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He, (Ricky) is still having a hard time, like all of us in my husband’s family from the death of his oldest sister, Ricky’s mother who also committed intentional Suicide by taking all her psych meds. She didn’t cope well after her husband suddenly passed of a heart attack at 54 years old. So, Ricky is trying to still overcome, as we all are, loosing not only his father 2 years ago next month, but also his mother a year ago next month.
One thing I can add to this is I’m very blessed in having been through all the recovery treatment, therapy, and currently still being under a psychiatrist’s care. I also have the life skills and tools learned to help cope when life throws those nasty rough patches in our lives.
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BUT, we have to take those tools out of the toolbox and use them! It’s why I do, because I REFUSE to be another Statistic of Suicide from Addictions and/or Mental Illness!! Two failed suicide attempts were enough for me to choose LIFE over any addiction or mental illness challenges and disabilities. I’m very aware many people may find these kind of ramblings of mine hard to read.
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But look, if I or others like me don’t share our feelings and personal experiences about Addiction, Suicide, and our Mental Health challenges, and innermost thoughts, then how can we promote and advocate for change, inform, raise awareness, and educate the public? If I, and others don’t Speak-up and Speak-out about Suicide, and these other issues, then who will?
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Yes, there are many fantastic, helpful, and informative organizations out here who do a great job in giving the public help, information, facts and Resources, but I also feel a Personal perspective is just as important to share to help shatter Stigma around these very important topics.| It shows others who are feeling overwhelmed, hopeless, and suffer mental health challenges that they are not alone! That there is NO SHAME with having Mental or Emotional health problems, or live life in recovery from any addiction, and to let them know they have a voice and are heard!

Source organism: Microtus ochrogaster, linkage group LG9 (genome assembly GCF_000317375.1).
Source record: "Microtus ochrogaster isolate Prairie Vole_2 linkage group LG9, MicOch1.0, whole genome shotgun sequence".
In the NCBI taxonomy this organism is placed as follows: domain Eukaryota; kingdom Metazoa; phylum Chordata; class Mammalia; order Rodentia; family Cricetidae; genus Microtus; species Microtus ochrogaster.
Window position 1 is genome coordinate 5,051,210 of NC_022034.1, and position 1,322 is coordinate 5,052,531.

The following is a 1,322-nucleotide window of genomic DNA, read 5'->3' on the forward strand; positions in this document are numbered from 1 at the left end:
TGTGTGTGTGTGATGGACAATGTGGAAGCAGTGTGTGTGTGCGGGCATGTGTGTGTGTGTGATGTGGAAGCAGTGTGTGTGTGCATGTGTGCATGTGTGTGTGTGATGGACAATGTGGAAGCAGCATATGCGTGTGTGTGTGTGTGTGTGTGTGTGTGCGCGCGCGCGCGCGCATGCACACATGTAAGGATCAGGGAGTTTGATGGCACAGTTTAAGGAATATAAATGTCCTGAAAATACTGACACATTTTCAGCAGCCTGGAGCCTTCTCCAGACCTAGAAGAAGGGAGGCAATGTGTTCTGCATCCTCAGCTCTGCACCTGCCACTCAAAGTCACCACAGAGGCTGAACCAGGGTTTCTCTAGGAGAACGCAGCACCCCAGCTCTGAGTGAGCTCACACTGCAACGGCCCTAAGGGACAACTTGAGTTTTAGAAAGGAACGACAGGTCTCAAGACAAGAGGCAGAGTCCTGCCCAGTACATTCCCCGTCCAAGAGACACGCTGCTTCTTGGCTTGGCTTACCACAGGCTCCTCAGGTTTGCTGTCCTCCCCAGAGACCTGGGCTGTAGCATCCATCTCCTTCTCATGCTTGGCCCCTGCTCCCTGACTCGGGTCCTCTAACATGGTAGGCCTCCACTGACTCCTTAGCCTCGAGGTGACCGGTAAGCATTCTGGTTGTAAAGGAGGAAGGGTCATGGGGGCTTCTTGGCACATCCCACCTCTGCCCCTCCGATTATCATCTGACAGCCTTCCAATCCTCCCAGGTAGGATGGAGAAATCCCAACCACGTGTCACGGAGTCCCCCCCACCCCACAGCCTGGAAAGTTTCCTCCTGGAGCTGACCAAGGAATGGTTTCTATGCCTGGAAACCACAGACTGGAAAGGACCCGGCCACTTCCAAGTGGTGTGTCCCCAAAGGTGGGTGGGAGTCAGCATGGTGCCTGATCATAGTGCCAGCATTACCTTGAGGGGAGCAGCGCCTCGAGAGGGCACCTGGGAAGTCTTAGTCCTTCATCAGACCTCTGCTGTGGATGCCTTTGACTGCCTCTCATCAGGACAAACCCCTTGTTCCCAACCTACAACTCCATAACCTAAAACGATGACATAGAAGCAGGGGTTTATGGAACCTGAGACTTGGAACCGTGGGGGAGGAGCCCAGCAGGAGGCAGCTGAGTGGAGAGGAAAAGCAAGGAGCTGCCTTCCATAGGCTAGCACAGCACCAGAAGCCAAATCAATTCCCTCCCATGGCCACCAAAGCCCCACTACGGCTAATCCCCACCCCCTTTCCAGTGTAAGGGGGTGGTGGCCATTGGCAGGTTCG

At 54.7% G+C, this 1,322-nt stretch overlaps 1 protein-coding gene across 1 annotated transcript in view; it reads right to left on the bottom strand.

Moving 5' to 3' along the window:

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I still feel very lucky, (no pun intended) that my gambling actually brought out my own mental and emotional health problems, as I was suffering and didn’t know I was. I used gambling to escape, become numb to all feelings and emotions, and just zone out because I wasn’t able to stuff all my garbage in life, all the hurt and pain through the years, starting as a little girl anymore.
Eventually, all this unhealthy stuff can only be stuffed, hidden, and tucked away behind a HAPPY MASK for so long. It’s not healthy or good for you. Eventually you’ll have to process it, walk through all the fear, and learn from it. Because if you don’t get the help, and don’t push through all that pain, hurt, and your fears? That is when unhealthy things begin to invade your life.